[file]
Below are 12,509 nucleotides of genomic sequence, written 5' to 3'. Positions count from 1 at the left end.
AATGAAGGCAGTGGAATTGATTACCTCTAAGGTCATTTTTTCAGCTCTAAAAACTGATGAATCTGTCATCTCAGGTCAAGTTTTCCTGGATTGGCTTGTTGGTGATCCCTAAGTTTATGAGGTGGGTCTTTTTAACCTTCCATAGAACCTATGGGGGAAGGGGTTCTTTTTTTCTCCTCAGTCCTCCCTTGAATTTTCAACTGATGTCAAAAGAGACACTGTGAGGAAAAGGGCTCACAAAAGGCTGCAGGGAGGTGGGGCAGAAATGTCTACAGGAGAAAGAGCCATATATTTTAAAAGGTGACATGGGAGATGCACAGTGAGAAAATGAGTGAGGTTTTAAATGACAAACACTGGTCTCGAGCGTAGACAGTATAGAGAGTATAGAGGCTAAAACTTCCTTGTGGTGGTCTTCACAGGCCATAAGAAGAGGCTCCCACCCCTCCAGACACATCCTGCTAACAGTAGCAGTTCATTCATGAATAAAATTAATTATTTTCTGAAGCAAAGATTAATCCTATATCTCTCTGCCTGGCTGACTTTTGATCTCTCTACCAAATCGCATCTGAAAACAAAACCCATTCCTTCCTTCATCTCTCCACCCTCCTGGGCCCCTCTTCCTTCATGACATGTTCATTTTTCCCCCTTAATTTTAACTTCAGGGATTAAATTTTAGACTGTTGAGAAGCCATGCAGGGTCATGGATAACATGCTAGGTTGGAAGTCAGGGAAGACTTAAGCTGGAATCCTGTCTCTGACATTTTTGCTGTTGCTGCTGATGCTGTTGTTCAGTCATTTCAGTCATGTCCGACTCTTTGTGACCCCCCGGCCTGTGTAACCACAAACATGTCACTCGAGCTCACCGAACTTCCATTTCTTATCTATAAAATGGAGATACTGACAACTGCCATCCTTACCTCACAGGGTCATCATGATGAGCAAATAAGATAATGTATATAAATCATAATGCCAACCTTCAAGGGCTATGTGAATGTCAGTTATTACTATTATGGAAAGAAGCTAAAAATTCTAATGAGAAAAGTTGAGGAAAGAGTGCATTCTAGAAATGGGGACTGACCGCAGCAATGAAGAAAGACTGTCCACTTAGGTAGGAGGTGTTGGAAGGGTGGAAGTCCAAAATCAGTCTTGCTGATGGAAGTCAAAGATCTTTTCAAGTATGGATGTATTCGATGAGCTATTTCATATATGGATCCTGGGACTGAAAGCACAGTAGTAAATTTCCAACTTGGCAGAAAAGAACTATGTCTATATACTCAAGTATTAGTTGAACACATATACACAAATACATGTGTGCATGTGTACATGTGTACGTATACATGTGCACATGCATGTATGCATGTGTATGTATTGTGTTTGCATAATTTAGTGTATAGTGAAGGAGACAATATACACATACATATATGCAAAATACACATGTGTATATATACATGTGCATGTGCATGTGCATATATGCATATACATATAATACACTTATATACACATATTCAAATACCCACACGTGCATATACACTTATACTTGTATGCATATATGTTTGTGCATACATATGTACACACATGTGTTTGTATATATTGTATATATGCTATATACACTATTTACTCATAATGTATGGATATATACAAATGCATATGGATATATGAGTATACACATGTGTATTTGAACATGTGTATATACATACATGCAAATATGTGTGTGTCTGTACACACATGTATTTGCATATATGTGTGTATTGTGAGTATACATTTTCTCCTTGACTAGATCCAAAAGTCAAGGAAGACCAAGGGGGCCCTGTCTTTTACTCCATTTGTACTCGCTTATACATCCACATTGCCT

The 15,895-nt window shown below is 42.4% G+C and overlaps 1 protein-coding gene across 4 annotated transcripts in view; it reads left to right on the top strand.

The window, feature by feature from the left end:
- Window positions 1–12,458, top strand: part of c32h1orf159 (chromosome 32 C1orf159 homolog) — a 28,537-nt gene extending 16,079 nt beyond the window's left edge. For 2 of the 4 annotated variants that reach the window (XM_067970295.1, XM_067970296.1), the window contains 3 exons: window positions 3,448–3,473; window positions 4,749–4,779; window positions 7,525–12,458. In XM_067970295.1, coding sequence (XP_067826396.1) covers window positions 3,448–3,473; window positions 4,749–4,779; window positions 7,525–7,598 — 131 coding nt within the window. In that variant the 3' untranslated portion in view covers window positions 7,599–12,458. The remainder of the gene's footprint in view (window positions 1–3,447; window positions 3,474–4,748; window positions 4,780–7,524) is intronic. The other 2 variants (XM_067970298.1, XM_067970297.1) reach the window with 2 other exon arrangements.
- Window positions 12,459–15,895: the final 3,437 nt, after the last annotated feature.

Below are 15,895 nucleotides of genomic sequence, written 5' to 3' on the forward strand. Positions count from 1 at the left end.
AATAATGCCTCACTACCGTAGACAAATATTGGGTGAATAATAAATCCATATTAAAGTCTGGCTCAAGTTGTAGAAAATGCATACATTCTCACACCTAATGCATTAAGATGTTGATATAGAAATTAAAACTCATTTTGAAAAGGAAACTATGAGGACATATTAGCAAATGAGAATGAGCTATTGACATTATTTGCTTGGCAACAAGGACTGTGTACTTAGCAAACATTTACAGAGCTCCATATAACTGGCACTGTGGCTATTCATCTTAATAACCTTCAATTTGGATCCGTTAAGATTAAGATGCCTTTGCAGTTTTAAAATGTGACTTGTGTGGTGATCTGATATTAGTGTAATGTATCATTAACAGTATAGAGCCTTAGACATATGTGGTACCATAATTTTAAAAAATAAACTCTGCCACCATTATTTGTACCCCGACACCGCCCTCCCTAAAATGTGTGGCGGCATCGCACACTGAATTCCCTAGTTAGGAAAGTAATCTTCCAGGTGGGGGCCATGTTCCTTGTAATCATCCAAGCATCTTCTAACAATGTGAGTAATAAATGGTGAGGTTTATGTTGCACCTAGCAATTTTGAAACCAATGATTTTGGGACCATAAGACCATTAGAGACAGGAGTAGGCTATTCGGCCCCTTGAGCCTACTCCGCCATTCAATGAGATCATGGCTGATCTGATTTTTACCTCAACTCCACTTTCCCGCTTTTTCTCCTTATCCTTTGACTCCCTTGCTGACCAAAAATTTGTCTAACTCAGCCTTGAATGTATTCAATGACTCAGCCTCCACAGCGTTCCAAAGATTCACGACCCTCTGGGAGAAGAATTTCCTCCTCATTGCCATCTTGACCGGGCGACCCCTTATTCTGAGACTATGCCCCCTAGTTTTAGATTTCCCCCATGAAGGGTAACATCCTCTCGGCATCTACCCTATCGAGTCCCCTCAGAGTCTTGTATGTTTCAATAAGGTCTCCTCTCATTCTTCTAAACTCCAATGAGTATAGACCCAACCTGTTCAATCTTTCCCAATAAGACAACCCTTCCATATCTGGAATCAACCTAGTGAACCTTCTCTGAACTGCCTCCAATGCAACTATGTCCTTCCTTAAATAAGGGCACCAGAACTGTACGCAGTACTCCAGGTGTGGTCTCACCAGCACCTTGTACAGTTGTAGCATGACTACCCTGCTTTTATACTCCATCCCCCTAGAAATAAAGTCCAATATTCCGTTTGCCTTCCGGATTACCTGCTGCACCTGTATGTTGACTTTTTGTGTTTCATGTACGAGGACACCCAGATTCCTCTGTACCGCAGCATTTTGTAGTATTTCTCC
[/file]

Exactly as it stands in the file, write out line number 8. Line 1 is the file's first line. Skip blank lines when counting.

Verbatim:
AATAATGCCTCACTACCGTAGACAAATATTGGGTGAATAATAAATCCATATTAAAGTCTGGCTCAAGTTGTAGAAAATGCATACATTCTCACACCTAATGCATTAAGATGTTGATATAGAAATTAAAACTCATTTTGAAAAGGAAACTATGAGGACATATTAGCAAATGAGAATGAGCTATTGACATTATTTGCTTGGCAACAAGGACTGTGTACTTAGCAAACATTTACAGAGCTCCATATAACTGGCACTGTGGCTATTCATCTTAATAACCTTCAATTTGGATCCGTTAAGATTAAGATGCCTTTGCAGTTTTAAAATGTGACTTGTGTGGTGATCTGATATTAGTGTAATGTATCATTAACAGTATAGAGCCTTAGACATATGTGGTACCATAATTTTAAAAAATAAACTCTGCCACCATTATTTGTACCCCGACACCGCCCTCCCTAAAATGTGTGGCGGCATCGCACACTGAATTCCCTAGTTAGGAAAGTAATCTTCCAGGTGGGGGCCATGTTCCTTGTAATCATCCAAGCATCTTCTAACAATGTGAGTAATAAATGGTGAGGTTTATGTTGCACCTAGCAATTTTGAAACCAATGATTTTGGGACCATAAGACCATTAGAGACAGGAGTAGGCTATTCGGCCCCTTGAGCCTACTCCGCCATTCAATGAGATCATGGCTGATCTGATTTTTACCTCAACTCCACTTTCCCGCTTTTTCTCCTTATCCTTTGACTCCCTTGCTGACCAAAAATTTGTCTAACTCAGCCTTGAATGTATTCAATGACTCAGCCTCCACAGCGTTCCAAAGATTCACGACCCTCTGGGAGAAGAATTTCCTCCTCATTGCCATCTTGACCGGGCGACCCCTTATTCTGAGACTATGCCCCCTAGTTTTAGATTTCCCCCATGAAGGGTAACATCCTCTCGGCATCTACCCTATCGAGTCCCCTCAGAGTCTTGTATGTTTCAATAAGGTCTCCTCTCATTCTTCTAAACTCCAATGAGTATAGACCCAACCTGTTCAATCTTTCCCAATAAGACAACCCTTCCATATCTGGAATCAACCTAGTGAACCTTCTCTGAACTGCCTCCAATGCAACTATGTCCTTCCTTAAATAAGGGCACCAGAACTGTACGCAGTACTCCAGGTGTGGTCTCACCAGCACCTTGTACAGTTGTAGCATGACTACCCTGCTTTTATACTCCATCCCCCTAGAAATAAAGTCCAATATTCCGTTTGCCTTCCGGATTACCTGCTGCACCTGTATGTTGACTTTTTGTGTTTCATGTACGAGGACACCCAGATTCCTCTGTACCGCAGCATTTTGTAGTATTTCTCC